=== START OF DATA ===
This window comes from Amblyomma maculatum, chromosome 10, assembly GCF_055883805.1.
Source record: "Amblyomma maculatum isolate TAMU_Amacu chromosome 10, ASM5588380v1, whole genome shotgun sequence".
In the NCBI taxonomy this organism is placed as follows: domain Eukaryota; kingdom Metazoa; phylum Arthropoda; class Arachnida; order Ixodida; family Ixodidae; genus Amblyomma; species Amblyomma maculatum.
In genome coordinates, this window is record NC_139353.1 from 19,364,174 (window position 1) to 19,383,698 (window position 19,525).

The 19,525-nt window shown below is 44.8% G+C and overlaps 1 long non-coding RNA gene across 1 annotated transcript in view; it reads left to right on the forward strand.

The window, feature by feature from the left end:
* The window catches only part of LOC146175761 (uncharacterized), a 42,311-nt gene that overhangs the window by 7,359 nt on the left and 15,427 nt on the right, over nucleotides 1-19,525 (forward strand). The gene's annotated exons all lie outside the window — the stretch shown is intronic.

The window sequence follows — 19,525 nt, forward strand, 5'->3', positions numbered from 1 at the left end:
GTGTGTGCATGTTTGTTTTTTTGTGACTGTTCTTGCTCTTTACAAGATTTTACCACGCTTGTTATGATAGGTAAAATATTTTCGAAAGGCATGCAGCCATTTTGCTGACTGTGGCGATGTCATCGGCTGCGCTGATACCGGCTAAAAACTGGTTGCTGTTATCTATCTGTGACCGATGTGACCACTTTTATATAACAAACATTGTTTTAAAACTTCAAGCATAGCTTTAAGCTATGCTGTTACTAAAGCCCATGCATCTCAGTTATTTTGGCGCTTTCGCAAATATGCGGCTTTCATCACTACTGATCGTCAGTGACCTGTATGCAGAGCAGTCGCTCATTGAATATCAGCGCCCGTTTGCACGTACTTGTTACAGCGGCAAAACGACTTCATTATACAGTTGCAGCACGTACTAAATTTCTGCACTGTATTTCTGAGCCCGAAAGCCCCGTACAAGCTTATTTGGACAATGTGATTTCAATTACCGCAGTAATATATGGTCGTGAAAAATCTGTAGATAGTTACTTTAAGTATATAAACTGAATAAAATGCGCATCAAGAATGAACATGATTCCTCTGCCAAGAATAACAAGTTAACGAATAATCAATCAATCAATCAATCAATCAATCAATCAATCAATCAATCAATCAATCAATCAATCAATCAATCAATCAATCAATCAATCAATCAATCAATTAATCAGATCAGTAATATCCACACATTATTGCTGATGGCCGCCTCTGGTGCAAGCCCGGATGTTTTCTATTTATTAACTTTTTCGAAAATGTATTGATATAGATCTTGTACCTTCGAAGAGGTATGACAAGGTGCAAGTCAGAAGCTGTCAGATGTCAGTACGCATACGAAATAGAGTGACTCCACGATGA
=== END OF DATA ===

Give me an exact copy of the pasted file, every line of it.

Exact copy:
This window comes from Amblyomma maculatum, chromosome 10, assembly GCF_055883805.1.
Source record: "Amblyomma maculatum isolate TAMU_Amacu chromosome 10, ASM5588380v1, whole genome shotgun sequence".
In the NCBI taxonomy this organism is placed as follows: domain Eukaryota; kingdom Metazoa; phylum Arthropoda; class Arachnida; order Ixodida; family Ixodidae; genus Amblyomma; species Amblyomma maculatum.
In genome coordinates, this window is record NC_139353.1 from 19,364,174 (window position 1) to 19,383,698 (window position 19,525).

The 19,525-nt window shown below is 44.8% G+C and overlaps 1 long non-coding RNA gene across 1 annotated transcript in view; it reads left to right on the forward strand.

The window, feature by feature from the left end:
* The window catches only part of LOC146175761 (uncharacterized), a 42,311-nt gene that overhangs the window by 7,359 nt on the left and 15,427 nt on the right, over nucleotides 1-19,525 (forward strand). The gene's annotated exons all lie outside the window — the stretch shown is intronic.

The window sequence follows — 19,525 nt, forward strand, 5'->3', positions numbered from 1 at the left end:
GTGTGTGCATGTTTGTTTTTTTGTGACTGTTCTTGCTCTTTACAAGATTTTACCACGCTTGTTATGATAGGTAAAATATTTTCGAAAGGCATGCAGCCATTTTGCTGACTGTGGCGATGTCATCGGCTGCGCTGATACCGGCTAAAAACTGGTTGCTGTTATCTATCTGTGACCGATGTGACCACTTTTATATAACAAACATTGTTTTAAAACTTCAAGCATAGCTTTAAGCTATGCTGTTACTAAAGCCCATGCATCTCAGTTATTTTGGCGCTTTCGCAAATATGCGGCTTTCATCACTACTGATCGTCAGTGACCTGTATGCAGAGCAGTCGCTCATTGAATATCAGCGCCCGTTTGCACGTACTTGTTACAGCGGCAAAACGACTTCATTATACAGTTGCAGCACGTACTAAATTTCTGCACTGTATTTCTGAGCCCGAAAGCCCCGTACAAGCTTATTTGGACAATGTGATTTCAATTACCGCAGTAATATATGGTCGTGAAAAATCTGTAGATAGTTACTTTAAGTATATAAACTGAATAAAATGCGCATCAAGAATGAACATGATTCCTCTGCCAAGAATAACAAGTTAACGAATAATCAATCAATCAATCAATCAATCAATCAATCAATCAATCAATCAATCAATCAATCAATCAATCAATCAATCAATCAATCAATCAATCAATCAATTAATCAGATCAGTAATATCCACACATTATTGCTGATGGCCGCCTCTGGTGCAAGCCCGGATGTTTTCTATTTATTAACTTTTTCGAAAATGTATTGATATAGATCTTGTACCTTCGAAGAGGTATGACAAGGTGCAAGTCAGAAGCTGTCAGATGTCAGTACGCATACGAAATAGAGTGACTCCACGATGA